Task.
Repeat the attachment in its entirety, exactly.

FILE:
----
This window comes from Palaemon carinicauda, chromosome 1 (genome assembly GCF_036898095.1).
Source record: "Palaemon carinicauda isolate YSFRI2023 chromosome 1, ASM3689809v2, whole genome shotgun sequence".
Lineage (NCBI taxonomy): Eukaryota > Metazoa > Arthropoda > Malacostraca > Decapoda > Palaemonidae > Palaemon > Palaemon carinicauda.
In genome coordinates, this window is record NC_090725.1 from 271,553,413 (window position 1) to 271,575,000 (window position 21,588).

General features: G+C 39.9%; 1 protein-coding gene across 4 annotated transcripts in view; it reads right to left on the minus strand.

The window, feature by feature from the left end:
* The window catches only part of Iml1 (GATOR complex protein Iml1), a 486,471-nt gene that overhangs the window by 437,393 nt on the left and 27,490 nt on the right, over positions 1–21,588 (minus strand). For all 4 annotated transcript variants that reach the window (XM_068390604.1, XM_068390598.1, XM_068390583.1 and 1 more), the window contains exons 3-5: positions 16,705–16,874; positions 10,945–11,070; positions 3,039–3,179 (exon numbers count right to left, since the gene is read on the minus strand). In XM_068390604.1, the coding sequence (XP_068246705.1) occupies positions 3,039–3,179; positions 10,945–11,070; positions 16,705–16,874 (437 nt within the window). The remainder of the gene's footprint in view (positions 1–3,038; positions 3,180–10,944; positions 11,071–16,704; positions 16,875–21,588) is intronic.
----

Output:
This window comes from Palaemon carinicauda, chromosome 1 (genome assembly GCF_036898095.1).
Source record: "Palaemon carinicauda isolate YSFRI2023 chromosome 1, ASM3689809v2, whole genome shotgun sequence".
Lineage (NCBI taxonomy): Eukaryota > Metazoa > Arthropoda > Malacostraca > Decapoda > Palaemonidae > Palaemon > Palaemon carinicauda.
In genome coordinates, this window is record NC_090725.1 from 271,553,413 (window position 1) to 271,575,000 (window position 21,588).

General features: G+C 39.9%; 1 protein-coding gene across 4 annotated transcripts in view; it reads right to left on the minus strand.

The window, feature by feature from the left end:
* The window catches only part of Iml1 (GATOR complex protein Iml1), a 486,471-nt gene that overhangs the window by 437,393 nt on the left and 27,490 nt on the right, over positions 1–21,588 (minus strand). For all 4 annotated transcript variants that reach the window (XM_068390604.1, XM_068390598.1, XM_068390583.1 and 1 more), the window contains exons 3-5: positions 16,705–16,874; positions 10,945–11,070; positions 3,039–3,179 (exon numbers count right to left, since the gene is read on the minus strand). In XM_068390604.1, the coding sequence (XP_068246705.1) occupies positions 3,039–3,179; positions 10,945–11,070; positions 16,705–16,874 (437 nt within the window). The remainder of the gene's footprint in view (positions 1–3,038; positions 3,180–10,944; positions 11,071–16,704; positions 16,875–21,588) is intronic.